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Powerful new genomic sequencing tool available to researchers

CMG team with new NovaSeq X Plus

The Center for Medical Genomics team with the new NovaSeq X Plus

Researchers now have access to a powerful new genomic sequencing tool through the Indiana University School of Medicine’s Center for Medical Genomics, a state-of-the-art technology core located in Indianapolis that provides medical scientists with affordable access to high-quality, high-throughput genomics services.

The center, which has a fee-for-service model, recently acquired the Illumina NovaSeq X Plus—an instrument that exponentially expands the possibilities of how far next-generation sequencing can go. It launched the NovaSeq X Plus on Aug. 16 with an educational seminar and will offer NovaSeq X Plus sequencing services starting Friday, Sept. 1.

This acquisition makes IU School of Medicine one of the only academic institutions in the Midwest with a NovaSeq X Plus for research use.

The NovaSeq X Plus offers Illumina’s most advanced, powerful sequencing to date, delivering an unprecedented combination of high throughput and accuracy. It also features streamlined informatics, breakthrough sustainability advancements and cost-effective sequencing economics.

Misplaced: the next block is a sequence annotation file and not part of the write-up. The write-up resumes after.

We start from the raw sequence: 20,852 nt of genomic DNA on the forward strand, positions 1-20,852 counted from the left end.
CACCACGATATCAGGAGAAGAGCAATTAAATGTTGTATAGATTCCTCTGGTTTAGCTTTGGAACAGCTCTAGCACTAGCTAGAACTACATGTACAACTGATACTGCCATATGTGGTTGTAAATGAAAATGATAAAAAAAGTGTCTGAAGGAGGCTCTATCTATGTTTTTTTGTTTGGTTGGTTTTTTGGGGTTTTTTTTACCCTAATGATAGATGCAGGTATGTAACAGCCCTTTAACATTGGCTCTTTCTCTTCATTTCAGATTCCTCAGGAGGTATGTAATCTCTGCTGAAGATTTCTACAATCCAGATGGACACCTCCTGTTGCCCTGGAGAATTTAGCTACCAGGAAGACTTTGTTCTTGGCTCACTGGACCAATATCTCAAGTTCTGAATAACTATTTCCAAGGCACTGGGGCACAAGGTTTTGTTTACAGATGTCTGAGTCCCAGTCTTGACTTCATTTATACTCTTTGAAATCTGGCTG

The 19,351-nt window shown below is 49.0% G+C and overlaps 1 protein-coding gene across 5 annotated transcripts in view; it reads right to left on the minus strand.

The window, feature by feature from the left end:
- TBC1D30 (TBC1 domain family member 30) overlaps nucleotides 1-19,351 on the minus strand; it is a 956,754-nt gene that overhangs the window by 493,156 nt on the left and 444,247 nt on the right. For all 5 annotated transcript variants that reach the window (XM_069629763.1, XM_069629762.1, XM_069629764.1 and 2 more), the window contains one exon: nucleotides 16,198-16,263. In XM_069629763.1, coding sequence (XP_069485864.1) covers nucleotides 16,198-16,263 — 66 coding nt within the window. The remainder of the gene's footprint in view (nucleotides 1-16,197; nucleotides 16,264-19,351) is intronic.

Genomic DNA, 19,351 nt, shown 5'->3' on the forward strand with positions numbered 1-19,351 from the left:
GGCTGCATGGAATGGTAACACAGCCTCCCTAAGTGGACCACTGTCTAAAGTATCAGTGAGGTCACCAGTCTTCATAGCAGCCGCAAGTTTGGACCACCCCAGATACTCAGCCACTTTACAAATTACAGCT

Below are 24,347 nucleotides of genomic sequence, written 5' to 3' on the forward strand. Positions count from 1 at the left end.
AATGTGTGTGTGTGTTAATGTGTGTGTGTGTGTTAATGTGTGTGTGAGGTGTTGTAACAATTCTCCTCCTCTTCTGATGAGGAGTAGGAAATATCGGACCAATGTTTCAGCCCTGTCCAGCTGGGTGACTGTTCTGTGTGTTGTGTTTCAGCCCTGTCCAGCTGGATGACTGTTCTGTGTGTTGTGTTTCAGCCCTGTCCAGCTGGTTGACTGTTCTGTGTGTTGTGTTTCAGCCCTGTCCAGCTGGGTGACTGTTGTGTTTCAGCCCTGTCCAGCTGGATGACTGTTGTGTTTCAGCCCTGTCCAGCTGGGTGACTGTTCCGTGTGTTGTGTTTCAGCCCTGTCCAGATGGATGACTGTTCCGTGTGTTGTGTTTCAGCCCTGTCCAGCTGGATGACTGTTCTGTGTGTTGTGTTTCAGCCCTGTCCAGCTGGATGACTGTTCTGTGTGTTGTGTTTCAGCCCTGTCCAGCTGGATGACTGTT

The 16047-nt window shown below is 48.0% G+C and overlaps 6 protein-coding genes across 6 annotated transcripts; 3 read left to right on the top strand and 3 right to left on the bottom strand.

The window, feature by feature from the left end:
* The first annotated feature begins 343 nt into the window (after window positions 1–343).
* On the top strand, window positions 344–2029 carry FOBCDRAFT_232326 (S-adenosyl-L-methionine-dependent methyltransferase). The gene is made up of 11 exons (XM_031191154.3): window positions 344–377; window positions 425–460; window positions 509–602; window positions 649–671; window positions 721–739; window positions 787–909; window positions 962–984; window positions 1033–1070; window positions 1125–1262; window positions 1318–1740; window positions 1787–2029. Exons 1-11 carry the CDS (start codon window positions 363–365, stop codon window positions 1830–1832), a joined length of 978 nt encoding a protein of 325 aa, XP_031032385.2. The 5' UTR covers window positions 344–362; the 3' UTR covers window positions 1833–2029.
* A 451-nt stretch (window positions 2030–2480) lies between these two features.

Yunlong Liu, PhD, MS, director of the Center for Medical Genomics and T.K. Li Professor of Medical Research at IU School of Medicine, said the addition of this high-performance instrument will lower the cost per gigabase (Gb) by up to 60% compared to the NovaSeq 6000 system.

“I am confident that the significant cost savings provided by using the NovaSeq X Plus will allow researchers to increase the statistical power of their study by sequencing more samples,” Liu said.

The center is also equipped with a variety of advanced genomics technologies and Illumina sequencers, including NovaSeq 6000, NextSeq 2000 and MiSeq Dx. In 2022, it sequenced 13,700 samples for 184 researchers from Indiana University, Purdue University, the University of Notre Dame, Eli Lilly, Ohio State University, the University of Kentucky, and the University of Nebraska.

The $1.25 million instrument was purchased with support from the IU School of Medicine Dean’s Office, the IU Melvin and Bren Simon Comprehensive Cancer Center, and many other IU research centers and basic science and clinical departments.

To learn more about the NovaSeq X Plus, contact
The views expressed in this content represent the perspective and opinions of the author and may or may not represent the position of Indiana University School of Medicine.
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